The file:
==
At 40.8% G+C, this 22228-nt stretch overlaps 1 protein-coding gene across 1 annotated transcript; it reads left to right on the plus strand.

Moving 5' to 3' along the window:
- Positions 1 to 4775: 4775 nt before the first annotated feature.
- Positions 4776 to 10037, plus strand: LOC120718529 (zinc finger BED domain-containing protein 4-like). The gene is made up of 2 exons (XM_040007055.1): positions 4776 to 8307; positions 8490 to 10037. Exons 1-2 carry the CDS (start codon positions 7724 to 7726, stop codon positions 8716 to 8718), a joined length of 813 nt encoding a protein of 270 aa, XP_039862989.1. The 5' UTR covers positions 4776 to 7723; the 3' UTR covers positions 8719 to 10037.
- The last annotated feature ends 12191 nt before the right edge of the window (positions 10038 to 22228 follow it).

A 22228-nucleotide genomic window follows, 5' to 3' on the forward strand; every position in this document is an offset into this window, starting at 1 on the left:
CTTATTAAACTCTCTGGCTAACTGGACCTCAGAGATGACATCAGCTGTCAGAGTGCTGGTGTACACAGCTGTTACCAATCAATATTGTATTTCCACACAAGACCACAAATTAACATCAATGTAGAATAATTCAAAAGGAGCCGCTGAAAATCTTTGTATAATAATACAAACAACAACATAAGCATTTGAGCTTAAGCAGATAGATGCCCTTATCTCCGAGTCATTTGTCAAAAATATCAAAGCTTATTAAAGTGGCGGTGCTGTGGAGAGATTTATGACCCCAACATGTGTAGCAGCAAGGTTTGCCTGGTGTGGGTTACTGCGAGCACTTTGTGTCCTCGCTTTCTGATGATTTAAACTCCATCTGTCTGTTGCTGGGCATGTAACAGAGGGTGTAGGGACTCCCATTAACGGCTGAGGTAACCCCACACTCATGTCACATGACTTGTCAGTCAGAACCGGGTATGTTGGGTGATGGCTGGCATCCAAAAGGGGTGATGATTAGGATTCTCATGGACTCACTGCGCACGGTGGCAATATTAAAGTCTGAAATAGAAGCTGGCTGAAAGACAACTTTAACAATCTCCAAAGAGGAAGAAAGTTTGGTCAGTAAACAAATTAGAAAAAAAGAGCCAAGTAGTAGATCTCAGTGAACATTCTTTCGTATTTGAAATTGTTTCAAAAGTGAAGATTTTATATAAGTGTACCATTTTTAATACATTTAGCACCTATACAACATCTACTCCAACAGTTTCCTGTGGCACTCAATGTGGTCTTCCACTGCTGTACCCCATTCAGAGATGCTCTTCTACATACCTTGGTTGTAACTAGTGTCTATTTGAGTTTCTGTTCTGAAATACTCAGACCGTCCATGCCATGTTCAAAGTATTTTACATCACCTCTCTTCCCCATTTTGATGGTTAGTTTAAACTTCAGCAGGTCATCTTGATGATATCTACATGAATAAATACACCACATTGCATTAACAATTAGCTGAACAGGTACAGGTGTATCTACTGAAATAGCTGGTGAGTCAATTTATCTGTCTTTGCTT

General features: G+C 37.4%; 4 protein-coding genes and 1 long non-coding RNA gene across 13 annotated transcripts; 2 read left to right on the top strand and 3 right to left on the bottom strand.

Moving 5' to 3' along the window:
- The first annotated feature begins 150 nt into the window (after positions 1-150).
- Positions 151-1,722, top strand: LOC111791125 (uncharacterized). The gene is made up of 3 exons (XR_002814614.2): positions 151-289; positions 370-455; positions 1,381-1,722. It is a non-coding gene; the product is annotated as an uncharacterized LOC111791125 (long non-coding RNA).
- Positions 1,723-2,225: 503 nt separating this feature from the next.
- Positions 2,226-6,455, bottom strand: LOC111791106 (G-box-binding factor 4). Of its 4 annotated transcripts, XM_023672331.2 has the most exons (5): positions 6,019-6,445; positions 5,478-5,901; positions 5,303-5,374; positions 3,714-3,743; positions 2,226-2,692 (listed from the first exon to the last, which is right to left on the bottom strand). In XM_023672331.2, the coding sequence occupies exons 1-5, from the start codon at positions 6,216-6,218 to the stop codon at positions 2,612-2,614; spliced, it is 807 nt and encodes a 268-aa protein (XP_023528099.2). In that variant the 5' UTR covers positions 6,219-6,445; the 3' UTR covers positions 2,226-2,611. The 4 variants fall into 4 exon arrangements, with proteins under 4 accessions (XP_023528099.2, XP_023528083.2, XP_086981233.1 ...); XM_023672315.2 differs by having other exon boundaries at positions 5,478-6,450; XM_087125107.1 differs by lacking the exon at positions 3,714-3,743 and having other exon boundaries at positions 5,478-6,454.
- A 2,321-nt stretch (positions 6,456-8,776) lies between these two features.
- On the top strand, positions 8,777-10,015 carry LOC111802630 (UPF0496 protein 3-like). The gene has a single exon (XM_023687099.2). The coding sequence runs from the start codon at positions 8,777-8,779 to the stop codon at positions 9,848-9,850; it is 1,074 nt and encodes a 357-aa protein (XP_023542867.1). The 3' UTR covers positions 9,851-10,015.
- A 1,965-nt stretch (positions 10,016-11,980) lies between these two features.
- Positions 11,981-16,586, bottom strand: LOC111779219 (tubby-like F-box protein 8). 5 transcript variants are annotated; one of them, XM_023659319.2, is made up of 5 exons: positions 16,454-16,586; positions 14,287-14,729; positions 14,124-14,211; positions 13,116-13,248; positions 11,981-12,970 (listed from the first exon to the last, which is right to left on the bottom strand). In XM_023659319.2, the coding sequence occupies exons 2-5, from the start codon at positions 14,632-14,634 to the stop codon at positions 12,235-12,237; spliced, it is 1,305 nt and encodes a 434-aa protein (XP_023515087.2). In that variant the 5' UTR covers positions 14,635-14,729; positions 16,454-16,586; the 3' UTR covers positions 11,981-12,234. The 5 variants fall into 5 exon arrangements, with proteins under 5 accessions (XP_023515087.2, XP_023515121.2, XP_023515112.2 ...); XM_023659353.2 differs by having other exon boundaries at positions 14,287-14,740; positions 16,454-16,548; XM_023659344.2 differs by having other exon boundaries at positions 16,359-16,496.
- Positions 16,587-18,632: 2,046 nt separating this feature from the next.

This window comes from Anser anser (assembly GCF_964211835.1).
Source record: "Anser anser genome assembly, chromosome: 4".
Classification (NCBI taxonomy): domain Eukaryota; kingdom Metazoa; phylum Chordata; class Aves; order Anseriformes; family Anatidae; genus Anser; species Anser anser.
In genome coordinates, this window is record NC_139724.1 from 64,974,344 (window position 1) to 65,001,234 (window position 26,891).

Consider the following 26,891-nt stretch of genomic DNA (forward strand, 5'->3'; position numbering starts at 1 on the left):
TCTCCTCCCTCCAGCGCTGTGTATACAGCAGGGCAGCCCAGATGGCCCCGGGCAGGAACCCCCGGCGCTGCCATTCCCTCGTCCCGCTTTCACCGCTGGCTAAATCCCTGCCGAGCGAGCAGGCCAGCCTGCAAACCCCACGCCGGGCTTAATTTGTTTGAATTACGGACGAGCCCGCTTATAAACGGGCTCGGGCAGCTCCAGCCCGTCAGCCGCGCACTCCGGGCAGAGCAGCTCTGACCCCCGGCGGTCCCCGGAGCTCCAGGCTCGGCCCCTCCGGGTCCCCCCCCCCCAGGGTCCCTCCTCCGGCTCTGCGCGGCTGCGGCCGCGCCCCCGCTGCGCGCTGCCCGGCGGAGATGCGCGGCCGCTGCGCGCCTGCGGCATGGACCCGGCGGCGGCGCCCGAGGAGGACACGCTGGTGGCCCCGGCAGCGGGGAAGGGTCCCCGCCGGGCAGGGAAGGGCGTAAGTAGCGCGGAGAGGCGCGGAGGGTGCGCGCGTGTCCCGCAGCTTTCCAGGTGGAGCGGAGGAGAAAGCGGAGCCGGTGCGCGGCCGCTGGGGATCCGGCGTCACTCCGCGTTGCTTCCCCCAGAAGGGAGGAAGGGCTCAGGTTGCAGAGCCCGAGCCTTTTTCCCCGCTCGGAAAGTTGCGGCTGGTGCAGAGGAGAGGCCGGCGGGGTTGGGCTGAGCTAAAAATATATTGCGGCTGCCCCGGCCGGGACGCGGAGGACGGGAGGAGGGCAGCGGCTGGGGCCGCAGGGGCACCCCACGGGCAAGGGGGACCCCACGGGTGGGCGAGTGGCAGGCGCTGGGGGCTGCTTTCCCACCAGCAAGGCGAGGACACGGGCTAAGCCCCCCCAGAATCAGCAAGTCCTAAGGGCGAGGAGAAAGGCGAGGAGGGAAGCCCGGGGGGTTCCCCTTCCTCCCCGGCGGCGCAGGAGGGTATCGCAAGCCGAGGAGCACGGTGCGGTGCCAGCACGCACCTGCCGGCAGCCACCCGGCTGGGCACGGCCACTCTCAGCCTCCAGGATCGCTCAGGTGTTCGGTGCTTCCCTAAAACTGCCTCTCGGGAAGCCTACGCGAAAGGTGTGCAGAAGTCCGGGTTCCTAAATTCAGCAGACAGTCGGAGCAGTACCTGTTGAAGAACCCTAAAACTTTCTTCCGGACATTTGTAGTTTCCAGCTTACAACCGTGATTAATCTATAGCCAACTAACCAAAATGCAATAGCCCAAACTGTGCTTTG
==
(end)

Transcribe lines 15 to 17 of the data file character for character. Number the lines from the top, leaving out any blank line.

- On the top strand, positions 8,777-10,015 carry LOC111802630 (UPF0496 protein 3-like). The gene has a single exon (XM_023687099.2). The coding sequence runs from the start codon at positions 8,777-8,779 to the stop codon at positions 9,848-9,850; it is 1,074 nt and encodes a 357-aa protein (XP_023542867.1). The 3' UTR covers positions 9,851-10,015.
- A 1,965-nt stretch (positions 10,016-11,980) lies between these two features.
- Positions 11,981-16,586, bottom strand: LOC111779219 (tubby-like F-box protein 8). 5 transcript variants are annotated; one of them, XM_023659319.2, is made up of 5 exons: positions 16,454-16,586; positions 14,287-14,729; positions 14,124-14,211; positions 13,116-13,248; positions 11,981-12,970 (listed from the first exon to the last, which is right to left on the bottom strand). In XM_023659319.2, the coding sequence occupies exons 2-5, from the start codon at positions 14,632-14,634 to the stop codon at positions 12,235-12,237; spliced, it is 1,305 nt and encodes a 434-aa protein (XP_023515087.2). In that variant the 5' UTR covers positions 14,635-14,729; positions 16,454-16,586; the 3' UTR covers positions 11,981-12,234. The 5 variants fall into 5 exon arrangements, with proteins under 5 accessions (XP_023515087.2, XP_023515121.2, XP_023515112.2 ...); XM_023659353.2 differs by having other exon boundaries at positions 14,287-14,740; positions 16,454-16,548; XM_023659344.2 differs by having other exon boundaries at positions 16,359-16,496.